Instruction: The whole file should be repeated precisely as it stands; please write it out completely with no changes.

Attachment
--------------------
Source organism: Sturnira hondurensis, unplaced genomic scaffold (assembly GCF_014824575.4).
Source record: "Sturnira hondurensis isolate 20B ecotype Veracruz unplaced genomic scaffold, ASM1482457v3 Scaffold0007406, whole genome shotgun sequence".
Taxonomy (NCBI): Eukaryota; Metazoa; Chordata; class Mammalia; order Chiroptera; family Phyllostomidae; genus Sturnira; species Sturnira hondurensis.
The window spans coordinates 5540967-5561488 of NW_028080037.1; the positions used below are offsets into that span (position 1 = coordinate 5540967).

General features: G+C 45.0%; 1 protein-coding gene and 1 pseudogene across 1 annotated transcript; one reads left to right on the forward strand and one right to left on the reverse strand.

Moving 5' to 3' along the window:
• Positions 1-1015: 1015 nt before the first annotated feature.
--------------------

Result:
Source organism: Sturnira hondurensis, unplaced genomic scaffold (assembly GCF_014824575.4).
Source record: "Sturnira hondurensis isolate 20B ecotype Veracruz unplaced genomic scaffold, ASM1482457v3 Scaffold0007406, whole genome shotgun sequence".
Taxonomy (NCBI): Eukaryota; Metazoa; Chordata; class Mammalia; order Chiroptera; family Phyllostomidae; genus Sturnira; species Sturnira hondurensis.
The window spans coordinates 5540967-5561488 of NW_028080037.1; the positions used below are offsets into that span (position 1 = coordinate 5540967).

General features: G+C 45.0%; 1 protein-coding gene and 1 pseudogene across 1 annotated transcript; one reads left to right on the forward strand and one right to left on the reverse strand.

Moving 5' to 3' along the window:
• Positions 1-1015: 1015 nt before the first annotated feature.